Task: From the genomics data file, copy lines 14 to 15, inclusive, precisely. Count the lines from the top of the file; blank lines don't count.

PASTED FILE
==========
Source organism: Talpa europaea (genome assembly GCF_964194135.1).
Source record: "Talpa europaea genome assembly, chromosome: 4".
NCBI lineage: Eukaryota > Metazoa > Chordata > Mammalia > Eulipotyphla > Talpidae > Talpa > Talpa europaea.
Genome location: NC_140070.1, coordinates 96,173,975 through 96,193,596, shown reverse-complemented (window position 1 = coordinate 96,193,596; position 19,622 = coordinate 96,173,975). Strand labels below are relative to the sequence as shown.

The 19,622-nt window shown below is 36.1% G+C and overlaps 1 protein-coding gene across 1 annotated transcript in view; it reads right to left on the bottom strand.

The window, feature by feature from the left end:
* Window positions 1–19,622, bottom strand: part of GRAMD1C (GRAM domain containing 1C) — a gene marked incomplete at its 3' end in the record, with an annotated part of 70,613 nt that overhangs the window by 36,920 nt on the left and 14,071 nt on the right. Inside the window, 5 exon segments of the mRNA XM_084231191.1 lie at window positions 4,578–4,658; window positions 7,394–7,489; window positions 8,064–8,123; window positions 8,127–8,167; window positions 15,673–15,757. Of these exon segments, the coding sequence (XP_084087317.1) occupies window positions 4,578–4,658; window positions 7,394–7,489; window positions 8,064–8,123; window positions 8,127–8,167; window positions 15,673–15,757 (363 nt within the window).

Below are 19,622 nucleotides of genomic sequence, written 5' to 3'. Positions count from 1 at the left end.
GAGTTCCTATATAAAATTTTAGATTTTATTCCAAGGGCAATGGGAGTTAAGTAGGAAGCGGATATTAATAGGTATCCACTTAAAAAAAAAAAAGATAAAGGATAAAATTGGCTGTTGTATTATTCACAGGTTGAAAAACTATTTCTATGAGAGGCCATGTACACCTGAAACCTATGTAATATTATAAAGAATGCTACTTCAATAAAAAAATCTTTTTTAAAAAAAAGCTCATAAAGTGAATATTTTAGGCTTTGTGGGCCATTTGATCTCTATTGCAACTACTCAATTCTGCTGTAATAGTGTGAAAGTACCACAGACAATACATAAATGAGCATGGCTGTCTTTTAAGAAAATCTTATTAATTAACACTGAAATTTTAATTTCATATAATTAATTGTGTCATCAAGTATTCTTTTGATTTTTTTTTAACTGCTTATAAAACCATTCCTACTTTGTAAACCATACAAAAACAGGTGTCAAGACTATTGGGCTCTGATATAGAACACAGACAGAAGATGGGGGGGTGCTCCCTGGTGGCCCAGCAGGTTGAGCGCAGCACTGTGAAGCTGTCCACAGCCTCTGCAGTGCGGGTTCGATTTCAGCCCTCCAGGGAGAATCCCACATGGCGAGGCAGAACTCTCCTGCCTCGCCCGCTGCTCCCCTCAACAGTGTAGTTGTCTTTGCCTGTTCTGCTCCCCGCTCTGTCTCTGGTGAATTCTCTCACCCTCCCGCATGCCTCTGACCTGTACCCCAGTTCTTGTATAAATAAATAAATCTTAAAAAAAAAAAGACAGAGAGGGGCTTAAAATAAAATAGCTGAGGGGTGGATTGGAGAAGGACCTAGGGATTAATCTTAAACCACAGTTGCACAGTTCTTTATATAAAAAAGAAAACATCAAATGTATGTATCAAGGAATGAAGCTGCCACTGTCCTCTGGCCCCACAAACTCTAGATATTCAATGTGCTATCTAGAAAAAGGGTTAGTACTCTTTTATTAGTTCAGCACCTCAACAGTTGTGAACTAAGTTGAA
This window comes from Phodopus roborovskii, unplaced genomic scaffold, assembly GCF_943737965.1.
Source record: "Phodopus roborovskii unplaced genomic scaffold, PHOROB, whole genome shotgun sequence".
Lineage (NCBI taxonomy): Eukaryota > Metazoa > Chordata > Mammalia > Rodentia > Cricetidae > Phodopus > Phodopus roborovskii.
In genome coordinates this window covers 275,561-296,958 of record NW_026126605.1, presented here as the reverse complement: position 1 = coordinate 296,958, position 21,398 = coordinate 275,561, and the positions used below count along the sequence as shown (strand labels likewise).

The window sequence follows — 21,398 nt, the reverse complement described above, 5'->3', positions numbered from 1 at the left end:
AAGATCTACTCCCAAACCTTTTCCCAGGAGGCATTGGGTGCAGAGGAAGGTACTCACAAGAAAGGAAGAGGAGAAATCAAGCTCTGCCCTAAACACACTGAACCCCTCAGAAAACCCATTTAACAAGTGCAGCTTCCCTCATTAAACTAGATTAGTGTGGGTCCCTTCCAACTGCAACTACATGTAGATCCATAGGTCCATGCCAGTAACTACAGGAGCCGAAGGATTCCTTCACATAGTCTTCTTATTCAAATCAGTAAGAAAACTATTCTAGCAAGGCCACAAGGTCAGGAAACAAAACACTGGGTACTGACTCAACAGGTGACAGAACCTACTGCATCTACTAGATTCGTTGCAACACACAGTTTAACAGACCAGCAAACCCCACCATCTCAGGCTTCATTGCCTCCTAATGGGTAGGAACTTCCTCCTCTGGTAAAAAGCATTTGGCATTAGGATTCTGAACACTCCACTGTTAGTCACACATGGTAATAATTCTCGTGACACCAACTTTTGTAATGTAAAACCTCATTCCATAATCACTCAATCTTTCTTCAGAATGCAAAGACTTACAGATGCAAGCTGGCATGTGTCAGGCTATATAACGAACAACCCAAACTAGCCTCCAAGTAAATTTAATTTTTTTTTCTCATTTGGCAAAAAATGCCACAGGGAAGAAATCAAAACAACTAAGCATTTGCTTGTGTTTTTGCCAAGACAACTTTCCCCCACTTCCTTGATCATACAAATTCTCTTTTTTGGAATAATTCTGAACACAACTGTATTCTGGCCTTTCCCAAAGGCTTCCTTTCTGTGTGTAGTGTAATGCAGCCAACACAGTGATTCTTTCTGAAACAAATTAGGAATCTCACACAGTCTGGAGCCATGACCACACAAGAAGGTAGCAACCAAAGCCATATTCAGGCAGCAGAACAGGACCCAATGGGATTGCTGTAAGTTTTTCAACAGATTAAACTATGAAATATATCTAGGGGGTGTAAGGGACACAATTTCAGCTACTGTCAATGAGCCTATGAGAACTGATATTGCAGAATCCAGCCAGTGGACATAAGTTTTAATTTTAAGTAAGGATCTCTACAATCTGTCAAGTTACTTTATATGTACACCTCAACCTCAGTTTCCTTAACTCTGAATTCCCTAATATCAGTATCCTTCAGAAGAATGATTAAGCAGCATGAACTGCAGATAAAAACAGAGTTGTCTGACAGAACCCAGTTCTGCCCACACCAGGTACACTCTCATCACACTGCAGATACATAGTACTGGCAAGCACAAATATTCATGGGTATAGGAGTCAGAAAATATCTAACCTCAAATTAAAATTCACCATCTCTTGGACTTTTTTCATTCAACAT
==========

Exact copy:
The window sequence follows — 21,398 nt, the reverse complement described above, 5'->3', positions numbered from 1 at the left end:
AAGATCTACTCCCAAACCTTTTCCCAGGAGGCATTGGGTGCAGAGGAAGGTACTCACAAGAAAGGAAGAGGAGAAATCAAGCTCTGCCCTAAACACACTGAACCCCTCAGAAAACCCATTTAACAAGTGCAGCTTCCCTCATTAAACTAGATTAGTGTGGGTCCCTTCCAACTGCAACTACATGTAGATCCATAGGTCCATGCCAGTAACTACAGGAGCCGAAGGATTCCTTCACATAGTCTTCTTATTCAAATCAGTAAGAAAACTATTCTAGCAAGGCCACAAGGTCAGGAAACAAAACACTGGGTACTGACTCAACAGGTGACAGAACCTACTGCATCTACTAGATTCGTTGCAACACACAGTTTAACAGACCAGCAAACCCCACCATCTCAGGCTTCATTGCCTCCTAATGGGTAGGAACTTCCTCCTCTGGTAAAAAGCATTTGGCATTAGGATTCTGAACACTCCACTGTTAGTCACACATGGTAATAATTCTCGTGACACCAACTTTTGTAATGTAAAACCTCATTCCATAATCACTCAATCTTTCTTCAGAATGCAAAGACTTACAGATGCAAGCTGGCATGTGTCAGGCTATATAACGAACAACCCAAACTAGCCTCCAAGTAAATTTAATTTTTTTTTCTCATTTGGCAAAAAATGCCACAGGGAAGAAATCAAAACAACTAAGCATTTGCTTGTGTTTTTGCCAAGACAACTTTCCCCCACTTCCTTGATCATACAAATTCTCTTTTTTGGAATAATTCTGAACACAACTGTATTCTGGCCTTTCCCAAAGGCTTCCTTTCTGTGTGTAGTGTAATGCAGCCAACACAGTGATTCTTTCTGAAACAAATTAGGAATCTCACACAGTCTGGAGCCATGACCACACAAGAAGGTAGCAACCAAAGCCATATTCAGGCAGCAGAACAGGACCCAATGGGATTGCTGTAAGTTTTTCAACAGATTAAACTATGAAATATATCTAGGGGGTGTAAGGGACACAATTTCAGCTACTGTCAATGAGCCTATGAGAACTGATATTGCAGAATCCAGCCAGTGGACATAAGTTTTAATTTTAAGTAAGGATCTCTACAATCTGTCAAGTTACTTTATATGTACACCTCAACCTCAGTTTCCTTAACTCTGAATTCCCTAATATCAGTATCCTTCAGAAGAATGATTAAGCAGCATGAACTGCAGATAAAAACAGAGTTGTCTGACAGAACCCAGTTCTGCCCACACCAGGTACACTCTCATCACACTGCAGATACATAGTACTGGCAAGCACAAATATTCATGGGTATAGGAGTCAGAAAATATCTAACCTCAAATTAAAATTCACCATCTCTTGGACTTTTTTCATTCAACAT